ing at the Charleston meeting were denied
at the meeting here to-day.
Wireless TeleRraphy Tried on Lake.
CLEVELAND, March 20. The second at
tempt to use wireless telegraphy on the
lakes has been followed by success. The
steamer City of Detroit was towed to a slip
near the lake front, where there were no
intervening masts or buildings, and the ex
periments repeated. Only those making the
experiments and connected with the own
ership 0 the system were on hoard. J. V.
Topliff. representative of the originator of
the system, the latter being at the Detroit
station, says that one of the code words
agreed upon had both leen sent to and re
ceived from Detroit. He said no attempt
was made to transmit messages, but that
the transmission of the code word estab
lished the fact of communication, and that
the experiments were successful.
Speedy Jnntlee In Trxnii.
SAN ANTONIO. Tex.. March 20.-Henry
"Wright, a. negro, who attempted to assault
a white Irl at San Marcos Monday evening
and escaped lynching only through the
promise of the district judge to give him a
speedy trial, was to-lay convicted on a
plea of guilty nnd was given ninety-nine
years in the penitentiary. Less than sev
enty hours intervened between the commis
sion of the crime and the conviction.
Sea Wall to Cost 9 1 .SOO.f MK.
GALVESTON, Tex., March 20. -Galveston
county to-day voted an issuance of $1.50,ti00
in bonds with which to build a sea wall on
plans furnished by eminent engineers. With
returns nearly all in but twenty-one votes
were cast against the bond insue. Over
SI m), 000 worth of these bonds have been
subscribed for by Galveston people.
Henry C. Hale Killed by n Trnln.
W1NFIELD. Kan., March 20.Henrv C.
Hale, formerly a member of the Fifth
Regiment, who was honorably discharged
at San Francisco March 3 after six vears
of service, mostly in Cuba and the Phil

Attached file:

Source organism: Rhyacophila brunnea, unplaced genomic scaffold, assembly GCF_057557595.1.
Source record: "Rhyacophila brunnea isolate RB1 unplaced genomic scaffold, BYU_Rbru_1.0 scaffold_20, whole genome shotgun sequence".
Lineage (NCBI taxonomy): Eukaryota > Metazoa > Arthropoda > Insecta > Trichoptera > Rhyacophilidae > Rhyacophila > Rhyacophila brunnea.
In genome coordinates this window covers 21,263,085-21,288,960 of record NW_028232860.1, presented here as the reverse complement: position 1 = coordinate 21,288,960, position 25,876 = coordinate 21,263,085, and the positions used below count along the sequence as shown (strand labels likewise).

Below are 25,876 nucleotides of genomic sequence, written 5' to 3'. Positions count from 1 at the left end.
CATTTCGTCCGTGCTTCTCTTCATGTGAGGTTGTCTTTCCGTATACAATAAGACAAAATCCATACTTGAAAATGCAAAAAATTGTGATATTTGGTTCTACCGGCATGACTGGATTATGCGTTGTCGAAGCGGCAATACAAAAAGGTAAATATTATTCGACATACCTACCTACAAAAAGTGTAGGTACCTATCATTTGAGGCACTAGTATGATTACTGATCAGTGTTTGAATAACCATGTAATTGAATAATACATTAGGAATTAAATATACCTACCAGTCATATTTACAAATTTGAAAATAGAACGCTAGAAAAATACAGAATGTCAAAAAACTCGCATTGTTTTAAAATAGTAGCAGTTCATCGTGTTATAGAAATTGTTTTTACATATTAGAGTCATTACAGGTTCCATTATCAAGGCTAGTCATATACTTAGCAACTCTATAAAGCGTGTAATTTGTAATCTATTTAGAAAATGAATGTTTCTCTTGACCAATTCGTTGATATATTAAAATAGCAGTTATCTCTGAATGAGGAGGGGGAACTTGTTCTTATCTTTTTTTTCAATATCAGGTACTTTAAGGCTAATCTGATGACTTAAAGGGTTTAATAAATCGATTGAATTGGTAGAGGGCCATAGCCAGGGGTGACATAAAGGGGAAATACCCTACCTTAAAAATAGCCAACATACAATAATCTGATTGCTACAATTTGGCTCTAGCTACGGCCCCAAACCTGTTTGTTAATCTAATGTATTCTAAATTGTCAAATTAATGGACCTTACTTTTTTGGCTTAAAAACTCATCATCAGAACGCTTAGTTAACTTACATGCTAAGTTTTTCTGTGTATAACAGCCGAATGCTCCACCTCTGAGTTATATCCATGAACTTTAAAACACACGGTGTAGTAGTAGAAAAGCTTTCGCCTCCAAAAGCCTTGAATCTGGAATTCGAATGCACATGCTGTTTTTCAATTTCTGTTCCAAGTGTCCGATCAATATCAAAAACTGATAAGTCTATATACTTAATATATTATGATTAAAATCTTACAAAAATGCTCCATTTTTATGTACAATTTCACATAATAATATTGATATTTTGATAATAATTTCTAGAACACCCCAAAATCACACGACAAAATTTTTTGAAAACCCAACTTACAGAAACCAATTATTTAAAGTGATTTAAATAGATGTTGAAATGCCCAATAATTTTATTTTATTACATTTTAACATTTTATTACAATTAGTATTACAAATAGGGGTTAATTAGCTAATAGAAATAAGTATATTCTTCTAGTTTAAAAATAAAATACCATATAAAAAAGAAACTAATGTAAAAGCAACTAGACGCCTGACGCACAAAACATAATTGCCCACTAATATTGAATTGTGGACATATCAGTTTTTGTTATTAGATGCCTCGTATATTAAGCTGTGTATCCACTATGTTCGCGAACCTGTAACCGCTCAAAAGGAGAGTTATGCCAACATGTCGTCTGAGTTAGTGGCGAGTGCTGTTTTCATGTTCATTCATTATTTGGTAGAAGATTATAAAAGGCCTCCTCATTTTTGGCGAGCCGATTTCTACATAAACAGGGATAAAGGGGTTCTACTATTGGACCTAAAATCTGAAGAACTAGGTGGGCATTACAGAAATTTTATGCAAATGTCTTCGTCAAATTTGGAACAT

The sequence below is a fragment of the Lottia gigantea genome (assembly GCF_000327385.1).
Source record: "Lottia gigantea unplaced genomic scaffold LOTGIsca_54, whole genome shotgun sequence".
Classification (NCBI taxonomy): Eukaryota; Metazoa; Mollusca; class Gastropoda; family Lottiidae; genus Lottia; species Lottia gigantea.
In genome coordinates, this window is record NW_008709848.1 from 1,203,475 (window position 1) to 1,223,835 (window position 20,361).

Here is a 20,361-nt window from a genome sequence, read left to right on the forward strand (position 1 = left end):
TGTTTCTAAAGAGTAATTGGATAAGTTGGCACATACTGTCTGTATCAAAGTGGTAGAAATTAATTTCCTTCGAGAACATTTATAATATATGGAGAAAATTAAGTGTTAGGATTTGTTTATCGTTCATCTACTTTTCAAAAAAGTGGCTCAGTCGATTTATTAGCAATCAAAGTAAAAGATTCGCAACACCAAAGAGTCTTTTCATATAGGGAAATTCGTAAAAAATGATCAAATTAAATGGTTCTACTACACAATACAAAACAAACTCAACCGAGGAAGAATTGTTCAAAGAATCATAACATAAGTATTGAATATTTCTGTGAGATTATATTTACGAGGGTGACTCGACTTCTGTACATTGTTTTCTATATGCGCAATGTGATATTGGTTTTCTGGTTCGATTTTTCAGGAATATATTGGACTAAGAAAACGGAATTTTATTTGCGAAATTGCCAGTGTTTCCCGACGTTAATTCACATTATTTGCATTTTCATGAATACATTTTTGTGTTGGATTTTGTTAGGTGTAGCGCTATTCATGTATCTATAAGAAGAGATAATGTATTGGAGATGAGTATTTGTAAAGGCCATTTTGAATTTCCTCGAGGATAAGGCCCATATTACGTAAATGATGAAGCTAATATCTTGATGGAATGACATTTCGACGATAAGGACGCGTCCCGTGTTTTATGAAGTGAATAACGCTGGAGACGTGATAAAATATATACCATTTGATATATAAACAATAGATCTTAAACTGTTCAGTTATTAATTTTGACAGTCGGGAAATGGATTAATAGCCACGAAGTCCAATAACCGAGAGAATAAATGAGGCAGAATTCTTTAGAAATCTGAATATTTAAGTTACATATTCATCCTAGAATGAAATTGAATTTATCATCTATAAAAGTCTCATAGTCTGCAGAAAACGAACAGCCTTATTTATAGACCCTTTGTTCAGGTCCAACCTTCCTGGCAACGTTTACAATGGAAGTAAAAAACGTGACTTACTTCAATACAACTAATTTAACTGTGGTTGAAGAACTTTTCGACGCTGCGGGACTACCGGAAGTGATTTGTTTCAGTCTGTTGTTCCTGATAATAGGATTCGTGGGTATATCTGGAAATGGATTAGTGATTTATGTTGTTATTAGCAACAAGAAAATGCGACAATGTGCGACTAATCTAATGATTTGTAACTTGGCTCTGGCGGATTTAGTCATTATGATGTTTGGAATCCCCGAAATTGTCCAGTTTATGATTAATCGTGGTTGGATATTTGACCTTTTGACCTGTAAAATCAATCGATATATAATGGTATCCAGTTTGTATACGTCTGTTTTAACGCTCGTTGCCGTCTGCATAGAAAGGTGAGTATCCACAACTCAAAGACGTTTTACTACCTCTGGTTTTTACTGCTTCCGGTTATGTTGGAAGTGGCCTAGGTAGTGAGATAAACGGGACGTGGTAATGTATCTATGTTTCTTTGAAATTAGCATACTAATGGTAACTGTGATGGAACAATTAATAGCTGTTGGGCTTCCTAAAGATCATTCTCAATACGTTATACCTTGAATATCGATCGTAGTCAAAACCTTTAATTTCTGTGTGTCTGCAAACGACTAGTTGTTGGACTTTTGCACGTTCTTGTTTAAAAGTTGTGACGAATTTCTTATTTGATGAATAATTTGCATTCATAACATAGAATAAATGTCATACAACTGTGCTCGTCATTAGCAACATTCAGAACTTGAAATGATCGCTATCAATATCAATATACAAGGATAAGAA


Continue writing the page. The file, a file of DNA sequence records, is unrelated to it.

ippines, was killed by a train here to-day.
His relatives have not yet been located.
Rook Sold for $11tOOO.
LONDON, March 20 At an auction at
Sotheby's to-day a perfect copy of Caxton s
Royal Book" was purchased by Bernard
Quaritch for 2.225. Only five copies of
this book are in existence, and one sold
last year for $1.150, The price paid to-day
is the record price for this work.
V. II. LeedM I'nrrhatrn Otter Itncks.".
Ni:W YORK. March 20.-William H.
Ieeds. president of the Chicago, Rock
Island A: Facific Railroad. has pur
chased from the estate of Henry Hilton
the famous villa known as "Otter Rocks,"
at Hell Haven, Conn. The price paid Is re
ported to have beea JbOXJ.
TALK AVITII Till: AERONAUT OX HIS
COMCNU VISIT TO AMERICA.
Proposes a Fifteen-Mile Aerial Track
Around St. Louis nnd a Race
Prixe of $1011,000.
PARIS, March 20. M. Santos-Dumont,
the aeronaut. In an interview here to-night
with the representative of the Associated
Tress, appeared very enthusiastic concern
ing his approaching trip to the United
States, whither he will go on his own initi
ative. M. Santos-Dumont said:
"Yes, after some negotiations I have de
cided to go to St. Louis and assist in draw
ing up the rules for the aerial contests of
I will be accompanied by my secre
tary and my chief mechanic. I will take
with me as far as New York the forty-five
horse-power motor, the framework and the
two propellers of my balloon No. 7. From
New York I shall rroceed to St. Louis to
confer with the exposition authorities re
garding the contest.
"My Idea is to make a sort of aerial track,
say fifteen miles in circumference, around
St. Louis, marked by captive balloons and
visible for the whole distance from the ex
position grounds, which are to form the
starting and finishing points. There should
be a series of races, varying In distance
from one to several times around the track.